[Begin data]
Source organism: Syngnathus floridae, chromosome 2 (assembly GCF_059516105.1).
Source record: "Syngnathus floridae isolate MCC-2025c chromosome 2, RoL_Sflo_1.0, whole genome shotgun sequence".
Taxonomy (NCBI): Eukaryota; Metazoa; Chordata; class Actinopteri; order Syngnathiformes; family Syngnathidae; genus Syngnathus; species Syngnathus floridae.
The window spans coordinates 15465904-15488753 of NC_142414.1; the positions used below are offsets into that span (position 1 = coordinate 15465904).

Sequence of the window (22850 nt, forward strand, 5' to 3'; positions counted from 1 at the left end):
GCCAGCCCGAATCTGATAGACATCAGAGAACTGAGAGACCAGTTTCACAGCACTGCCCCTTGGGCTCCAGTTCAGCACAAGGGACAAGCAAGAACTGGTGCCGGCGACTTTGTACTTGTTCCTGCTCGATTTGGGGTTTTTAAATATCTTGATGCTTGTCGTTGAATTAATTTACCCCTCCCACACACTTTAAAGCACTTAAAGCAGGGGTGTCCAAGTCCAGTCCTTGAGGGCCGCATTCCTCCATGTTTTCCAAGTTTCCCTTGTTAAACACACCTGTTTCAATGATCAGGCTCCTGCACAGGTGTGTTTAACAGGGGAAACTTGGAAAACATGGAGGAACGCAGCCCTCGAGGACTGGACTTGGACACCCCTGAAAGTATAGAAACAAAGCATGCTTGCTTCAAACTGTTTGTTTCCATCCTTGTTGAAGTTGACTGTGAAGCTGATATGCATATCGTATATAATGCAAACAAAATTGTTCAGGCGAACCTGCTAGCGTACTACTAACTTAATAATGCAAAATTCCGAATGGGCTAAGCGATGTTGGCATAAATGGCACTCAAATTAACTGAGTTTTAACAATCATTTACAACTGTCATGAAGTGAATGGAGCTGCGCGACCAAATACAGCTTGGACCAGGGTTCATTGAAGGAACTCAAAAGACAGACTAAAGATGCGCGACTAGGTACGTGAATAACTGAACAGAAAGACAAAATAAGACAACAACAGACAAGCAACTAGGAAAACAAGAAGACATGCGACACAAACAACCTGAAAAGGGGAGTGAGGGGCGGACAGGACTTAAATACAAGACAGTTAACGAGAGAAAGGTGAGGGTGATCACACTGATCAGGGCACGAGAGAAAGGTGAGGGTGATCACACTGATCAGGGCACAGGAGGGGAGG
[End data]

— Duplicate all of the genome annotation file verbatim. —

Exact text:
Source organism: Syngnathus floridae, chromosome 2 (assembly GCF_059516105.1).
Source record: "Syngnathus floridae isolate MCC-2025c chromosome 2, RoL_Sflo_1.0, whole genome shotgun sequence".
Taxonomy (NCBI): Eukaryota; Metazoa; Chordata; class Actinopteri; order Syngnathiformes; family Syngnathidae; genus Syngnathus; species Syngnathus floridae.
The window spans coordinates 15465904-15488753 of NC_142414.1; the positions used below are offsets into that span (position 1 = coordinate 15465904).

Sequence of the window (22850 nt, forward strand, 5' to 3'; positions counted from 1 at the left end):
GCCAGCCCGAATCTGATAGACATCAGAGAACTGAGAGACCAGTTTCACAGCACTGCCCCTTGGGCTCCAGTTCAGCACAAGGGACAAGCAAGAACTGGTGCCGGCGACTTTGTACTTGTTCCTGCTCGATTTGGGGTTTTTAAATATCTTGATGCTTGTCGTTGAATTAATTTACCCCTCCCACACACTTTAAAGCACTTAAAGCAGGGGTGTCCAAGTCCAGTCCTTGAGGGCCGCATTCCTCCATGTTTTCCAAGTTTCCCTTGTTAAACACACCTGTTTCAATGATCAGGCTCCTGCACAGGTGTGTTTAACAGGGGAAACTTGGAAAACATGGAGGAACGCAGCCCTCGAGGACTGGACTTGGACACCCCTGAAAGTATAGAAACAAAGCATGCTTGCTTCAAACTGTTTGTTTCCATCCTTGTTGAAGTTGACTGTGAAGCTGATATGCATATCGTATATAATGCAAACAAAATTGTTCAGGCGAACCTGCTAGCGTACTACTAACTTAATAATGCAAAATTCCGAATGGGCTAAGCGATGTTGGCATAAATGGCACTCAAATTAACTGAGTTTTAACAATCATTTACAACTGTCATGAAGTGAATGGAGCTGCGCGACCAAATACAGCTTGGACCAGGGTTCATTGAAGGAACTCAAAAGACAGACTAAAGATGCGCGACTAGGTACGTGAATAACTGAACAGAAAGACAAAATAAGACAACAACAGACAAGCAACTAGGAAAACAAGAAGACATGCGACACAAACAACCTGAAAAGGGGAGTGAGGGGCGGACAGGACTTAAATACAAGACAGTTAACGAGAGAAAGGTGAGGGTGATCACACTGATCAGGGCACGAGAGAAAGGTGAGGGTGATCACACTGATCAGGGCACAGGAGGGGAGG